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David Rothman

Amazon’s $99 Fire HD shines for library and public domain books—and here are a few related tips
October 30, 2014 | 4:25 pm

Thumbs up on Amazon's Fire HD 6 from Len Edgerly of the Kindle Chronicles. Amazon’s new Fire HD 6, a $99 tablet computer, might be catnip for frugal lovers of library and public domain e-books who don’t need a cell phone in the same gadget. Libraries themselves, in fact, may want to loan out HDs and other Amazon models while experimenting with other brands, too. The six-inch screen’s resolution is 1280x800, and the pixel count is 252 per inch. That’s equal to many cell phones selling for twice as much. 252 ppi is just 48 ppi shy of the 300-ppi of the Voyage, the new top-of-the-line E Ink reader from Amazon. The HD 6’s screen should also...

Cell phone book clubs: A new way for libraries to promote literacy, technology, family and community
July 17, 2014 | 12:25 pm

textgirl2A friend of mine in his 40s is about to start teaching in Houston, Texas, and he recently shared a discovery. Many teenagers in Houston tote cell phones, but don’t know they can read library e-books for free on their phones. This would jibe with a 2012 poll showing similar ignorance among Americans at large. A bigger issue also comes up. Just how much do young people care about books in the first place? Americans 15-19 spend only about four minutes reading for fun on a typical weekend day. Too bad. Students who love books are more likely to excel in school....

National Digital Library Endowment plan makes New York Times of philanthropy
June 9, 2014 | 10:25 am

"Civic-minded billionaires could get the endowment rolling with a goal of $10-billion to $20-billion for the first five years. The endowment could also help local libraries start Kickstarter-style campaigns through which local donors could send money to their favorite local library projects. The money raised would be crucial to improving school and public libraries---and the reading and math skills of America’s students. Much of the money could go to hire and train librarians, family literacy workers, and others, especially in the very poorest areas."...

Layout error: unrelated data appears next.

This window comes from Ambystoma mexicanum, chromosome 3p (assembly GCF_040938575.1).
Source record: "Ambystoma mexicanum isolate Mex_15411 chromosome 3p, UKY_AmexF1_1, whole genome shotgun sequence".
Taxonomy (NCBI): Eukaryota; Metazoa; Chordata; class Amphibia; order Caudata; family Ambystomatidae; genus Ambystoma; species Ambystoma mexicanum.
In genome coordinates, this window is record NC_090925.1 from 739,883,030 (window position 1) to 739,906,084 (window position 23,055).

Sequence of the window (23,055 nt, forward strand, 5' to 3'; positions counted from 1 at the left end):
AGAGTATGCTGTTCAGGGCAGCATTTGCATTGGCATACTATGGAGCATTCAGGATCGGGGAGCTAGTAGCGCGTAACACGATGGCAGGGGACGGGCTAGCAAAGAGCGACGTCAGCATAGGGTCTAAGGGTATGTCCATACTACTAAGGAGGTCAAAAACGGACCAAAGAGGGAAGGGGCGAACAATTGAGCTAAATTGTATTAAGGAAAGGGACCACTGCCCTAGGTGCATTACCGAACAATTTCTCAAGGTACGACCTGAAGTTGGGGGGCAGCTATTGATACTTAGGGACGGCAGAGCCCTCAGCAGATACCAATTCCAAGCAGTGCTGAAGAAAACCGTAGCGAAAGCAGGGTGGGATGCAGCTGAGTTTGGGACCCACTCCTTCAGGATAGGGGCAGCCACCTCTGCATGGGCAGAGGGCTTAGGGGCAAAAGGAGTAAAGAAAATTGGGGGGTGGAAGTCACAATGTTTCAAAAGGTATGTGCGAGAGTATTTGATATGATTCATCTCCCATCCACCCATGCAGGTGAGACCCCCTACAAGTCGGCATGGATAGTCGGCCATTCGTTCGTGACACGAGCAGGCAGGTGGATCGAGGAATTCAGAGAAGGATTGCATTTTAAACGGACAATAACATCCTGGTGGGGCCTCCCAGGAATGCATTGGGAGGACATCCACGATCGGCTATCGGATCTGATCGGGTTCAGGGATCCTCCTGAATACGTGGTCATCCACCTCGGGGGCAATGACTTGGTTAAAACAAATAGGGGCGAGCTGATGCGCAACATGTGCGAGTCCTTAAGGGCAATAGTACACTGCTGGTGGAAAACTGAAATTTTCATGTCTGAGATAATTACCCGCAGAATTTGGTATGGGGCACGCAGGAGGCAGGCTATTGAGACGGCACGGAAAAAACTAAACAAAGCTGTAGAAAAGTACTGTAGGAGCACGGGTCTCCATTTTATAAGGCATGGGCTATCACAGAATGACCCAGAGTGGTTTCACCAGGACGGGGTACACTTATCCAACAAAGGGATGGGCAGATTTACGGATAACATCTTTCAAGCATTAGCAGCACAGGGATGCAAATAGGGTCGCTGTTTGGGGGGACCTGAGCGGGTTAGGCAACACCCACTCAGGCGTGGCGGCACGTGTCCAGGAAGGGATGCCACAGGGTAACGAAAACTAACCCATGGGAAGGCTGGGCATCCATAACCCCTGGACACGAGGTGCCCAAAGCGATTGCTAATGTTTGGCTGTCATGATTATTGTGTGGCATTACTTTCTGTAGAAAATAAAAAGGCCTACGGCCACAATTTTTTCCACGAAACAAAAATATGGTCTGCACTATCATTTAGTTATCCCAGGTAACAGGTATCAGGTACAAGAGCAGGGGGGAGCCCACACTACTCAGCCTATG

The limits of “Hack the library”: Don’t aim for too much more with too much less—and try harder for more
April 18, 2014 | 10:25 am

Hack the LibraryLess than 12 percent of U.S. public library spending goes for books and other items. Doubt the need for “hacking the library” through ingenious tech upgrades and reinvention of processes, missions and plenty else? I don’t. Nor do the organizers of the 29th Computers in Libraries conference named after the magazine. Much to their credit, this Information Today event borrowed from the Harvard Library Innovation Lab and made “Hack the library” the theme at a gathering of well over 1,000 library professionals at the Washington Hilton. A keynoter, the ever-stimulating David Weinberger, lab co-director, told them April 7: “Libraries are getting squeezed a...

Should public libraries give away e-book-friendly tablets to poor people? $38 tablet hints of possibilities
January 10, 2014 | 4:54 pm

NextYoung people love suitable paper books, ideally new, that they can own. Could the same idea work for econo-tablets that public libraries gave away to low-income families---with a big, fat, e-book-related icon smack in the middle of the home screens? Yes! Don’t just hand out gizmos, though. Let the tablets come with old-fashioned encouragement from public and school librarians. Technology is no panacea. Kids should be able to own paper books, too, in fact, not just gadgets. But e-book-capable tablets, especially with national digital library systems in place, could multiply the number of books matching students’ precise needs. Paper books could serve as gateways to...

The most urgent digital library needs are those of Lady Gaga and the Kardashians
December 15, 2013 | 1:07 pm

Lady_Gaga_BTW_Ball_Antwerp_02Just a dream. But what if I really could write the headline above—and not as a joke? Would more Americans, inside and outside the media, care more than they do now about the Hispanics, African-Americans and poor people mentioned in LibraryCity’s latest digital library commentary? Of course, as is evident from the post, you don’t have to be in a minority to benefit from full-strength digital libraries. The challenge is to let people know, “We can make full-strength national digital libraries happen. We don’t have to put up with a crappy $4.20 per capita spent each year on public library content in all...